get some inquiries from website viewers who are looking for a
natural "rubber o-ring" so we thought we would publish
a few words about what a "rubber o-ring" really is.
(This is for the novice, not for those of you who have been working
with o-rings for awhile.)
is virtually impossible to find an o-ring that is made from natural
rubber - the stuff that comes from rubber trees - today. What
you will find instead is a product that is made out of a synthetic
material, called an elastomer, that looks, feels and behaves like
one might think natural rubber would. But today different synthetic
materials have been developed to withstand greater temperature
and pressure ranges, to resist harsh chemicals, and to stand up
under tough conditions such as abrasion and exposure to ozone
Some of the elastomers offered today are:
- FKM Fluorocarbon
- Nitrile or Buna-N
you buy an o-ring, you need to choose the elastomer carefully
so that it will do exactly what you want and also to make sure
you are not paying for attributes you do not need. So what do
you do if you just want a plain old black "rubber o-ring"
for a simple application like sealing a jar? Then you probably
want to use Nitrile (also called Buna-N). It is the cheapest elastomer
and works great for most applications; it is the kind thing you
might find in your kitchen faucet.
of Natural Rubber:
trees grow naturally in South America and the South American natives
used the product for many years before the Europeans came across
it in their travels in the 18th Century. In 1736 several rolls
of rubber were sent to France and the Europeans were fascinated
with its properties. Then in 1791 Samuel Peal discovered he could
waterproof cloth by treating it with a solution of rubber in turpentine.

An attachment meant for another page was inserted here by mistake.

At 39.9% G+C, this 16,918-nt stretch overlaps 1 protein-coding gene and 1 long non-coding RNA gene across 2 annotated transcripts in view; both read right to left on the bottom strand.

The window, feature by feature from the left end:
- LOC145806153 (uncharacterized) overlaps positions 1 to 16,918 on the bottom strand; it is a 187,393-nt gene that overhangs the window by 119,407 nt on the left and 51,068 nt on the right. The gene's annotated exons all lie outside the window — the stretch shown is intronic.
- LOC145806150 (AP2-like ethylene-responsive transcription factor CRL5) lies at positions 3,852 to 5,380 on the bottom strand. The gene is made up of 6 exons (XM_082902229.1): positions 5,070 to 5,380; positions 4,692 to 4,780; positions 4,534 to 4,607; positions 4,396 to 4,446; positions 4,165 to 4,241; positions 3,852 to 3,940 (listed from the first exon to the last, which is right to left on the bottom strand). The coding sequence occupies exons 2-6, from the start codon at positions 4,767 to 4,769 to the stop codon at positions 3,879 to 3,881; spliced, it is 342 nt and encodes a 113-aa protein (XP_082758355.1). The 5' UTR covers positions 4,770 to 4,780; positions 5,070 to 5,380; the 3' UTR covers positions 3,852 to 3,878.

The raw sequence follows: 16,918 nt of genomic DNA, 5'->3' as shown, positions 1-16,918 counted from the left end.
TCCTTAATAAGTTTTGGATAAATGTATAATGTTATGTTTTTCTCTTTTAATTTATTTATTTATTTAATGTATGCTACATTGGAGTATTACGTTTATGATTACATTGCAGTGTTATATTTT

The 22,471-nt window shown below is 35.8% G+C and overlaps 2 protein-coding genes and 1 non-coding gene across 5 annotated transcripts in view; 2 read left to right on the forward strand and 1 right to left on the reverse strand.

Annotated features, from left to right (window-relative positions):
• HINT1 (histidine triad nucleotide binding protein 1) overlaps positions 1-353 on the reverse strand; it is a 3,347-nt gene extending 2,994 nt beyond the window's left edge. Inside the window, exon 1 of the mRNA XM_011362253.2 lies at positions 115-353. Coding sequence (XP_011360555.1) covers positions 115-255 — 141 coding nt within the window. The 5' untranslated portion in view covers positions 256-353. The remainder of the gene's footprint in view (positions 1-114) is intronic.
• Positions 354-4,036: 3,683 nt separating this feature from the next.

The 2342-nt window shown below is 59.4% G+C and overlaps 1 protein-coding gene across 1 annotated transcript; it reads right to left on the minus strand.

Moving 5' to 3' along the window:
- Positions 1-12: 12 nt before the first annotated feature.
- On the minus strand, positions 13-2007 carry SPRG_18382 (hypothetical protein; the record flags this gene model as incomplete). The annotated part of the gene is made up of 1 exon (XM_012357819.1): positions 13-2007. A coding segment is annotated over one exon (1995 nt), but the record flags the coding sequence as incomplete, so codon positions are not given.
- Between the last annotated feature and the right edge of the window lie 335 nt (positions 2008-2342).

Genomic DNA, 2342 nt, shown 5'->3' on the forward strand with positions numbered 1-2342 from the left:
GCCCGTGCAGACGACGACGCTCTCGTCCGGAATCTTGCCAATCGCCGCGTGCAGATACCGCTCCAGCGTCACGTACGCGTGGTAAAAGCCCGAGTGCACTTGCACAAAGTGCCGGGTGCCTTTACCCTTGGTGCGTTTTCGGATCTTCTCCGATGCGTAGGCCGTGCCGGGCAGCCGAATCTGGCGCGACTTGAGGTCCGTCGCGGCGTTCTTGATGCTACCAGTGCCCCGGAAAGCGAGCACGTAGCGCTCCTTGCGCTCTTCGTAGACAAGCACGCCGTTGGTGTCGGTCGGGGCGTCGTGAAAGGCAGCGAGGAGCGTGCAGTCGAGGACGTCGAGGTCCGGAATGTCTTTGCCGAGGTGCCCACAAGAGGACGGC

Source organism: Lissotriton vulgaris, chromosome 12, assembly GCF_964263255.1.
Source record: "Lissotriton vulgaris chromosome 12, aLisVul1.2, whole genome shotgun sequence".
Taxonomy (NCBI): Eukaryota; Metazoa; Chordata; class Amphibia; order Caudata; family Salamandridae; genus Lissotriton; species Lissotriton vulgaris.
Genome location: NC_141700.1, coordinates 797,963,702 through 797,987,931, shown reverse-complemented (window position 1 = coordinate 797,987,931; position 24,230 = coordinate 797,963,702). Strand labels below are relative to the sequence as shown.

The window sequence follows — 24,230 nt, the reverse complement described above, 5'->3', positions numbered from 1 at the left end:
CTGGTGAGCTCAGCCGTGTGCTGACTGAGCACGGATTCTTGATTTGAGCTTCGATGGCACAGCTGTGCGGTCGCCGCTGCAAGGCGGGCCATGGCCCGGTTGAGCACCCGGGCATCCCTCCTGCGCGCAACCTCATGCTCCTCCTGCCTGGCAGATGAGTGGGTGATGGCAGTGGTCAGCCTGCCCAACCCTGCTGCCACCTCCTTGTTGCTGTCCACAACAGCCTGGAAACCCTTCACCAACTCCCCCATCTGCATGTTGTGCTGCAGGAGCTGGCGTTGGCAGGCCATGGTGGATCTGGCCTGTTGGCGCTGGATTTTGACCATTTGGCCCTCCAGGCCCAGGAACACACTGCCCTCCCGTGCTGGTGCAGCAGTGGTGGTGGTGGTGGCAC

He began manufacturing the cloth and selling it.
1830 rubber had gained popularity in the United States but people
did not like the fact that it was brittle in cold weather and
smelled badly when it was warm. It also became soft in warm weather.
Then, in 1830, Charles Goodyear invented a process called Vulcanization.
In the process of Vulcanization, rubber was cooked with sulphur.
This improved the tendency of the product to become brittle in
cold weather and smell and soften in hot weather. It also gave
the product greater strength and elasticity, made it more resistant
to chemicals and water, and gave it other desirable qualities.
1877, Chapman Mitchell invented a process for recycling old rubber
and using it to produce new products. Today we have very sophisticated
manufacturing processes which mostly consists of adding different
ingredients to get a variety of compounds. Vulcanization is still
carried out today but under the condition of high pressure.
as the product has become, none of the rubber compounds manufactured
today will find their way into a rubber o-ring. The elastomers
have taken over.